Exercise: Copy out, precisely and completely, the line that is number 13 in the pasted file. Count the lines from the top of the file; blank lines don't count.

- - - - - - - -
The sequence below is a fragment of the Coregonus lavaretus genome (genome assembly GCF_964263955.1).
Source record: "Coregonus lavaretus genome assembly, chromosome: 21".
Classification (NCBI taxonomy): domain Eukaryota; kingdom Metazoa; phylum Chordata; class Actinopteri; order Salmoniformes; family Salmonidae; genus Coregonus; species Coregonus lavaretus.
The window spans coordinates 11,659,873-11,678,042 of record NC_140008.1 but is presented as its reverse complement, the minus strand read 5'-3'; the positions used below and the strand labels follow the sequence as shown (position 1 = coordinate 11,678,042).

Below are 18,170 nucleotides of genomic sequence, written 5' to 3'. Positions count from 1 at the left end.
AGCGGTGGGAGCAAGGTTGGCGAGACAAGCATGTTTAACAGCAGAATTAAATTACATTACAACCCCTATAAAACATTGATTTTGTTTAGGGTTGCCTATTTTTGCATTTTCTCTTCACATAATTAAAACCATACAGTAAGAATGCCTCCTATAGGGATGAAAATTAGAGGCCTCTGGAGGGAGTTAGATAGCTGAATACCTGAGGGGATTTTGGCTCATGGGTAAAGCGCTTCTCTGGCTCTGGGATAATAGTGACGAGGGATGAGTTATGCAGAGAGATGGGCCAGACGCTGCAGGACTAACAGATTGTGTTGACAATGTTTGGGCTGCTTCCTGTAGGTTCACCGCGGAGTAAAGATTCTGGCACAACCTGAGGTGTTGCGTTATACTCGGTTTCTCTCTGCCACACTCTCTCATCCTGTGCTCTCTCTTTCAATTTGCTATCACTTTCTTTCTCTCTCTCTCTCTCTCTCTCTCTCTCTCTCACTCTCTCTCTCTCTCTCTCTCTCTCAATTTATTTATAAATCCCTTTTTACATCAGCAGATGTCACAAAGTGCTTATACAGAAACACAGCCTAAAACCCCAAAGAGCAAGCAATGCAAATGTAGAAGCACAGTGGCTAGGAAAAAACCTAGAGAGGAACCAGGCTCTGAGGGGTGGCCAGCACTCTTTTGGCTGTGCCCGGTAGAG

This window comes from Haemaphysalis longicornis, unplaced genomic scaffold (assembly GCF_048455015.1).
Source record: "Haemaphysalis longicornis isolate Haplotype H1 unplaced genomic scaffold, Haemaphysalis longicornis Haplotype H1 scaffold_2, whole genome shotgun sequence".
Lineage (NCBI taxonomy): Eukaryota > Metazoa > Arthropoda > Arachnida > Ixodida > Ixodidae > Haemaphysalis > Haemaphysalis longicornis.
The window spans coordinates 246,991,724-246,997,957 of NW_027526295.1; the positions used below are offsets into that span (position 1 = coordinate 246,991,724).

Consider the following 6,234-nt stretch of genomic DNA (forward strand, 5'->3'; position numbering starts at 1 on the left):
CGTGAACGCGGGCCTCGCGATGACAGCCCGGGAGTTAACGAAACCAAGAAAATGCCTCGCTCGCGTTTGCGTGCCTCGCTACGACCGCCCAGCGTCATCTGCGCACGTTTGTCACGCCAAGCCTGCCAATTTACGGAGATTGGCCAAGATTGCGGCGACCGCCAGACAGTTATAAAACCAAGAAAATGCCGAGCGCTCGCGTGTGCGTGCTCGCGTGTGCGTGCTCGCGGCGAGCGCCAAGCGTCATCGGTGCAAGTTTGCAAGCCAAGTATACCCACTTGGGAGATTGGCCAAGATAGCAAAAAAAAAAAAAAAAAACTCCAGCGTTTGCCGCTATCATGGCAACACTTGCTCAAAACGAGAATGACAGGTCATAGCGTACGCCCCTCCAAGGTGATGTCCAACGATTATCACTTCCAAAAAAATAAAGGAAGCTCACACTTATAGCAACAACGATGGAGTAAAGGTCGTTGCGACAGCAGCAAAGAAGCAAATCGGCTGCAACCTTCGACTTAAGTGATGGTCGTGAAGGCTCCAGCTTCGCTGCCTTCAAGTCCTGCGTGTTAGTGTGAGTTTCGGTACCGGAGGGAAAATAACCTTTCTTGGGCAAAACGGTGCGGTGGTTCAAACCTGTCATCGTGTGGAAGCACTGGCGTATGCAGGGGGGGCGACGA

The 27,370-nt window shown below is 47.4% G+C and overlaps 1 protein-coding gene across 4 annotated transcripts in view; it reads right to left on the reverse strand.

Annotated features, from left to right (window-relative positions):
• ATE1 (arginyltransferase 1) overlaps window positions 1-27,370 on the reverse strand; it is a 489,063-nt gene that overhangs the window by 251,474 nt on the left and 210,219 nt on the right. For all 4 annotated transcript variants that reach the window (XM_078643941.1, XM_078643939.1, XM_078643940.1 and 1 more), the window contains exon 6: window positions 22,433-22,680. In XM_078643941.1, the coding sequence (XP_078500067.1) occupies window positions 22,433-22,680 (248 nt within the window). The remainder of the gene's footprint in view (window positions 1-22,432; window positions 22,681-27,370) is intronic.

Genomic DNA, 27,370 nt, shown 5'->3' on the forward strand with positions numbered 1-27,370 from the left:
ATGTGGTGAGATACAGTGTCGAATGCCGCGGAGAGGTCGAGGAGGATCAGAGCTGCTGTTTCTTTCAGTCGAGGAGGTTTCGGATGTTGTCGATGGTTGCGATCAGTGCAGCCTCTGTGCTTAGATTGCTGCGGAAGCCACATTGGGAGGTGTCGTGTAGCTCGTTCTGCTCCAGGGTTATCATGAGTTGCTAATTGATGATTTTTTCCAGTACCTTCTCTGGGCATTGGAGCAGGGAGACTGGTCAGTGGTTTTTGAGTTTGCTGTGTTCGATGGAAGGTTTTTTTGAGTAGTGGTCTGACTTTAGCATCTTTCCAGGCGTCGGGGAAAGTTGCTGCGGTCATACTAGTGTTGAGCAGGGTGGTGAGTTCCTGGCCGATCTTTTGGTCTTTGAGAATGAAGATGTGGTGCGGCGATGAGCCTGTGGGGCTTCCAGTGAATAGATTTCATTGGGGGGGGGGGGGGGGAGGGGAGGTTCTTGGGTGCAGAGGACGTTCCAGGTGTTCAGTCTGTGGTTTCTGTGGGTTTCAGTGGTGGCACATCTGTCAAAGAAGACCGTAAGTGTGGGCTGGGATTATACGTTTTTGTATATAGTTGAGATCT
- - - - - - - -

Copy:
The 27,370-nt window shown below is 47.4% G+C and overlaps 1 protein-coding gene across 4 annotated transcripts in view; it reads right to left on the reverse strand.